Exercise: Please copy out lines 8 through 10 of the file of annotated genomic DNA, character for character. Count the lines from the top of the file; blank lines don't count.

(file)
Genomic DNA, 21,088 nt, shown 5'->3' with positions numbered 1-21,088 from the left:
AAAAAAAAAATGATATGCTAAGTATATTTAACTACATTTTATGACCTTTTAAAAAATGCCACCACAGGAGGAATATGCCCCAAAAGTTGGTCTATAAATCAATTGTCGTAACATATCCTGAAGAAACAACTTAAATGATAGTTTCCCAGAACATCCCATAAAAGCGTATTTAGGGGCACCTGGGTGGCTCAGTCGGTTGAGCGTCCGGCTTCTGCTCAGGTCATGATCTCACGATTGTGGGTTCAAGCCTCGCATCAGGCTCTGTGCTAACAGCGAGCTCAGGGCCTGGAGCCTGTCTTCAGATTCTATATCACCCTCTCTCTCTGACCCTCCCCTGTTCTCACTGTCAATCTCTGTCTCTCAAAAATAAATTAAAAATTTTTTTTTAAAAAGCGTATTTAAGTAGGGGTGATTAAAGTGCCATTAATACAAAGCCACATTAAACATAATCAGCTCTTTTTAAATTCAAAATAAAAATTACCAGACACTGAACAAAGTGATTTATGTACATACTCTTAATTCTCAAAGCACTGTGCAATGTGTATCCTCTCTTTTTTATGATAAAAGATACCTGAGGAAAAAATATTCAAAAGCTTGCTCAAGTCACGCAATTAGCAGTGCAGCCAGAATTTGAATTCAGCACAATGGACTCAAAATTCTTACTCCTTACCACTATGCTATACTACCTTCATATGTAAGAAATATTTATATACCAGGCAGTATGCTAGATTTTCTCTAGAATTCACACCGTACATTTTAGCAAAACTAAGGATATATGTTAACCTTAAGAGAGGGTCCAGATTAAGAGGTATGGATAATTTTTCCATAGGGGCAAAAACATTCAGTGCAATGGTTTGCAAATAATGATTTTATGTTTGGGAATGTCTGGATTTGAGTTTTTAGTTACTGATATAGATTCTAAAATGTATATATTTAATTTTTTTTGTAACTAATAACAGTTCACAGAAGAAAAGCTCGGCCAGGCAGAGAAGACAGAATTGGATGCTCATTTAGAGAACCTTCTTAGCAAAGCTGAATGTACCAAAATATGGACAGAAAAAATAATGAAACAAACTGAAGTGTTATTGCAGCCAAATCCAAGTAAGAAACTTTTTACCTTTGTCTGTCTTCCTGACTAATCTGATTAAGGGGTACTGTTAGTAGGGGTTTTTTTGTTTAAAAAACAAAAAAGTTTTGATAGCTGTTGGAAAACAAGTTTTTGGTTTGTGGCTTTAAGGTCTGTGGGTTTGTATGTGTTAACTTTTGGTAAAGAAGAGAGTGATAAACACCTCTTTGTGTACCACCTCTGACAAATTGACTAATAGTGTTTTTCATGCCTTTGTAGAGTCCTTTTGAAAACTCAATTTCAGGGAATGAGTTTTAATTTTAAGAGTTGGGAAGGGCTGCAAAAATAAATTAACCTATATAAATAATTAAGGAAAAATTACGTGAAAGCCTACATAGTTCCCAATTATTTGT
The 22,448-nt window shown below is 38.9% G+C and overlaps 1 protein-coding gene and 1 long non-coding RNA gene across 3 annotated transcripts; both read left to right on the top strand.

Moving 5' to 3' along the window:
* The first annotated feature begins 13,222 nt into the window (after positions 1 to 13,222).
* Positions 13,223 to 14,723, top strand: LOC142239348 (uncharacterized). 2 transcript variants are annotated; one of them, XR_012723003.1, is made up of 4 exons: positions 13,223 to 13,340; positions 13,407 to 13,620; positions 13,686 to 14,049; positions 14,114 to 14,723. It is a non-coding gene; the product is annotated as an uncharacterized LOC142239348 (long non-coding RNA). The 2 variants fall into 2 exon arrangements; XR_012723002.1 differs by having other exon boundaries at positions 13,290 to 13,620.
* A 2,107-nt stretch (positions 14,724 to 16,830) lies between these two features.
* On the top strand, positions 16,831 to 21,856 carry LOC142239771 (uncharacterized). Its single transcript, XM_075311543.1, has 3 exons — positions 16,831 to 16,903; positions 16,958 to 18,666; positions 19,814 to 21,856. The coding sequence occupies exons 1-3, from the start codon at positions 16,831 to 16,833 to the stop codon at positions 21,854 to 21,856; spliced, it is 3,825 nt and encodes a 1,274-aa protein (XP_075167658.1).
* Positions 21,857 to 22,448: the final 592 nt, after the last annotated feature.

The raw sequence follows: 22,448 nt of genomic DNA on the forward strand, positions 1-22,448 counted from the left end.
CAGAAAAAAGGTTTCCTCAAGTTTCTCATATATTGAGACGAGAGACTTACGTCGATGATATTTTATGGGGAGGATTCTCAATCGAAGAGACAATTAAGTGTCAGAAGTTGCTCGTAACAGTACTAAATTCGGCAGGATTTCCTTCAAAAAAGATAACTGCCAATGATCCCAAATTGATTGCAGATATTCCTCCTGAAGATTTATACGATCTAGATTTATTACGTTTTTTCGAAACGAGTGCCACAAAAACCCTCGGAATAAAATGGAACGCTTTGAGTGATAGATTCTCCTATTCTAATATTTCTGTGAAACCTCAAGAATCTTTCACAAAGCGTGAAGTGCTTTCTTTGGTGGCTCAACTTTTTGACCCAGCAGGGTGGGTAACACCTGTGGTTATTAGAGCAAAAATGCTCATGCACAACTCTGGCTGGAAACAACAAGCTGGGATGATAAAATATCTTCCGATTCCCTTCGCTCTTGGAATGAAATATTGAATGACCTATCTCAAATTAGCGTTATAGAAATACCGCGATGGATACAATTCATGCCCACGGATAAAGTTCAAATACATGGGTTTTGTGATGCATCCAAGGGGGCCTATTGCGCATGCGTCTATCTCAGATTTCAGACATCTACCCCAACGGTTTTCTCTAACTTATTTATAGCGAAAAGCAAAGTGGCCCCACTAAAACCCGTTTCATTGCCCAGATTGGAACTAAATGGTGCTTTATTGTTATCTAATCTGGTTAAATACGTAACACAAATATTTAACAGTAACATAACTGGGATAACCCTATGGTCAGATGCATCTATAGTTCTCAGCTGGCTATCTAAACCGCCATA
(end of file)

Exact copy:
* On the top strand, positions 16,831 to 21,856 carry LOC142239771 (uncharacterized). Its single transcript, XM_075311543.1, has 3 exons — positions 16,831 to 16,903; positions 16,958 to 18,666; positions 19,814 to 21,856. The coding sequence occupies exons 1-3, from the start codon at positions 16,831 to 16,833 to the stop codon at positions 21,854 to 21,856; spliced, it is 3,825 nt and encodes a 1,274-aa protein (XP_075167658.1).
* Positions 21,857 to 22,448: the final 592 nt, after the last annotated feature.

The raw sequence follows: 22,448 nt of genomic DNA on the forward strand, positions 1-22,448 counted from the left end.